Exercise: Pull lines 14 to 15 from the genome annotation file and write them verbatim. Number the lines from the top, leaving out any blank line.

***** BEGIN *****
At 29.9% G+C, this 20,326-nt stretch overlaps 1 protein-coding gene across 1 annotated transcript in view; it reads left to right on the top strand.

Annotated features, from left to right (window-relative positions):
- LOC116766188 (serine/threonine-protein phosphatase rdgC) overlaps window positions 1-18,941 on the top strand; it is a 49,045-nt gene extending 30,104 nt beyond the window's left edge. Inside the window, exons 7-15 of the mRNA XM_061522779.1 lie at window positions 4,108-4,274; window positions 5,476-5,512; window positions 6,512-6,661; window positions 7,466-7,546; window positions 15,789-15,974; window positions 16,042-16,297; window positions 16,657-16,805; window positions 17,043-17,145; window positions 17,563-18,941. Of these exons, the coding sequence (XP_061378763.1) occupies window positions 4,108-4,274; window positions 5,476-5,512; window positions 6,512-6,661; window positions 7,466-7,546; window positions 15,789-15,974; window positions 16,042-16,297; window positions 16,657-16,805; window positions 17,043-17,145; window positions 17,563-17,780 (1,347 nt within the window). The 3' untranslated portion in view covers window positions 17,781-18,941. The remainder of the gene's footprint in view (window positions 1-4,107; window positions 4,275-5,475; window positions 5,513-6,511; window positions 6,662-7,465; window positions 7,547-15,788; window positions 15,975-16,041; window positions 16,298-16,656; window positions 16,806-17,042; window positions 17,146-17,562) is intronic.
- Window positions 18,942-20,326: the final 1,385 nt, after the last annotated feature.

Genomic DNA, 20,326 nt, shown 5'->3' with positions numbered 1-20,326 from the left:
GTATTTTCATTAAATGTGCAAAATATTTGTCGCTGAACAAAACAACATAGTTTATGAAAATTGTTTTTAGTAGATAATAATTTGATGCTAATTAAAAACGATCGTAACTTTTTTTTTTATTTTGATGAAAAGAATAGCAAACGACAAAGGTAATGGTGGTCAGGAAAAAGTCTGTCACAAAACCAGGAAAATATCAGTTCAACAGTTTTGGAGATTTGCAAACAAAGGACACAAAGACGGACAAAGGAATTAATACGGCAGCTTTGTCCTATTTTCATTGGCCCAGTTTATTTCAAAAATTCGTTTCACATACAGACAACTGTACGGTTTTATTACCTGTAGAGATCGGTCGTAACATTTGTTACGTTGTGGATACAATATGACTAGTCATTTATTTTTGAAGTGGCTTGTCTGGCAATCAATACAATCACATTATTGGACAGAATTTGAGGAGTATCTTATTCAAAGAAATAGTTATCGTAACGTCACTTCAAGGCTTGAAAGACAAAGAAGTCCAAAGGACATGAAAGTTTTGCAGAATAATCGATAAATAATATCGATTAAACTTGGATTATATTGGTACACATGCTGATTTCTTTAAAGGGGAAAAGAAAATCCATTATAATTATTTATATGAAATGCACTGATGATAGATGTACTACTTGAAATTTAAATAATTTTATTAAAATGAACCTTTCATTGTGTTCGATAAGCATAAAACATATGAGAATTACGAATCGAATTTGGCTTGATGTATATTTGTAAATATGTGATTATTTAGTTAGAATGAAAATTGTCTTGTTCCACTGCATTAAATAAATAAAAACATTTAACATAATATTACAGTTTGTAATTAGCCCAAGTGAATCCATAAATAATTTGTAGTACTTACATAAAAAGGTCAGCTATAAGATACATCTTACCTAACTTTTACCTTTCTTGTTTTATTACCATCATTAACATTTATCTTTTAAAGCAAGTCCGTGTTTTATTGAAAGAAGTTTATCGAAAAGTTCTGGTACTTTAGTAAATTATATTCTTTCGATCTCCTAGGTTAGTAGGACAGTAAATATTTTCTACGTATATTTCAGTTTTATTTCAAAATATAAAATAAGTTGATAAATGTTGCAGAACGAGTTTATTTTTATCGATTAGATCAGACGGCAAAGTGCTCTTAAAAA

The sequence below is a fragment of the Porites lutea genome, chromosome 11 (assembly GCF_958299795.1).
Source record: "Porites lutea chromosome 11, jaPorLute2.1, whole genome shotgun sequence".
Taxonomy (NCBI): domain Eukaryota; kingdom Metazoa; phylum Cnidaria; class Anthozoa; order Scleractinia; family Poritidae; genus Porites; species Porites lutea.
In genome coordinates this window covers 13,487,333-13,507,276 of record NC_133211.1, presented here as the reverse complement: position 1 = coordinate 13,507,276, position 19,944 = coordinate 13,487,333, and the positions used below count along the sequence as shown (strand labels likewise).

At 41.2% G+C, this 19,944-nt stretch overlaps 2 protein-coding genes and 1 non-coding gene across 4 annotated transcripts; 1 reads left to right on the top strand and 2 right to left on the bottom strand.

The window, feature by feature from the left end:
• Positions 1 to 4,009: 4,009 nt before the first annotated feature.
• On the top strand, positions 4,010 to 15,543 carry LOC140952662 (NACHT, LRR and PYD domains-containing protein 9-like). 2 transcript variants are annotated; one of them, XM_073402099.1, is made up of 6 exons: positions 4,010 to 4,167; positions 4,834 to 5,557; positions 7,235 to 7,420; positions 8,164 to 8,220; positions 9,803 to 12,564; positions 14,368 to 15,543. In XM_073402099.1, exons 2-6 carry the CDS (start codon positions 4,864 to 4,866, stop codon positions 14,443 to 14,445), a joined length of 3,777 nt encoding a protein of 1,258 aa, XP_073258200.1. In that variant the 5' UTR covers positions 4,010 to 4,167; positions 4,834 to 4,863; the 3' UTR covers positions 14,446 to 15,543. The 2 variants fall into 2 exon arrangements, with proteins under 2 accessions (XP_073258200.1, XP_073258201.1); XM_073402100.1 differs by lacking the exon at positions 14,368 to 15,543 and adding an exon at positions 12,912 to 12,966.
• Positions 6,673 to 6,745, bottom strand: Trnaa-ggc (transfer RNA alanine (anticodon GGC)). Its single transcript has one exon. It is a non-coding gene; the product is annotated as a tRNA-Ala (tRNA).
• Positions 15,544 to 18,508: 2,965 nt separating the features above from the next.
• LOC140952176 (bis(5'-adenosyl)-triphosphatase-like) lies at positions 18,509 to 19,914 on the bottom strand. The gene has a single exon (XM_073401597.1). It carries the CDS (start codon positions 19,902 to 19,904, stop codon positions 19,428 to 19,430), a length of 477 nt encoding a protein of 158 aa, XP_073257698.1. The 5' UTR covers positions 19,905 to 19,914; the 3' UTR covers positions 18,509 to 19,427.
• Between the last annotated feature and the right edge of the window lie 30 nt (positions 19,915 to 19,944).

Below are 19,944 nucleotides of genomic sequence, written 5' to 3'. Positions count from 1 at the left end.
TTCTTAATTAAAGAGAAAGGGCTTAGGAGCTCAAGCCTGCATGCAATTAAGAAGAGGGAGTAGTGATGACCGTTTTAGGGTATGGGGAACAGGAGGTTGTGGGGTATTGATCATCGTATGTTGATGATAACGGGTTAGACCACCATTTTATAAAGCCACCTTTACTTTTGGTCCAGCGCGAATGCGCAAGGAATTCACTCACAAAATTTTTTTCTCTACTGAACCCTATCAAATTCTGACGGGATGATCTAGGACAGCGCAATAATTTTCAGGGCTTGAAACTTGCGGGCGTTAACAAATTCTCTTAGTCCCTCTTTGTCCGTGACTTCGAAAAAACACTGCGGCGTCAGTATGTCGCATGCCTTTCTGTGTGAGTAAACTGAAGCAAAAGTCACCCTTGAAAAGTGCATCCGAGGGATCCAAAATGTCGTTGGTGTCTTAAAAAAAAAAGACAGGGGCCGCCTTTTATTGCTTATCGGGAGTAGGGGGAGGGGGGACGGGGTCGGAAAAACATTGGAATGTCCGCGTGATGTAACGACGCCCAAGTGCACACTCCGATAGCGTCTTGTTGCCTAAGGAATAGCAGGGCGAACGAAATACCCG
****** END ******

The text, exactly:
• On the top strand, positions 4,010 to 15,543 carry LOC140952662 (NACHT, LRR and PYD domains-containing protein 9-like). 2 transcript variants are annotated; one of them, XM_073402099.1, is made up of 6 exons: positions 4,010 to 4,167; positions 4,834 to 5,557; positions 7,235 to 7,420; positions 8,164 to 8,220; positions 9,803 to 12,564; positions 14,368 to 15,543. In XM_073402099.1, exons 2-6 carry the CDS (start codon positions 4,864 to 4,866, stop codon positions 14,443 to 14,445), a joined length of 3,777 nt encoding a protein of 1,258 aa, XP_073258200.1. In that variant the 5' UTR covers positions 4,010 to 4,167; positions 4,834 to 4,863; the 3' UTR covers positions 14,446 to 15,543. The 2 variants fall into 2 exon arrangements, with proteins under 2 accessions (XP_073258200.1, XP_073258201.1); XM_073402100.1 differs by lacking the exon at positions 14,368 to 15,543 and adding an exon at positions 12,912 to 12,966.
• Positions 6,673 to 6,745, bottom strand: Trnaa-ggc (transfer RNA alanine (anticodon GGC)). Its single transcript has one exon. It is a non-coding gene; the product is annotated as a tRNA-Ala (tRNA).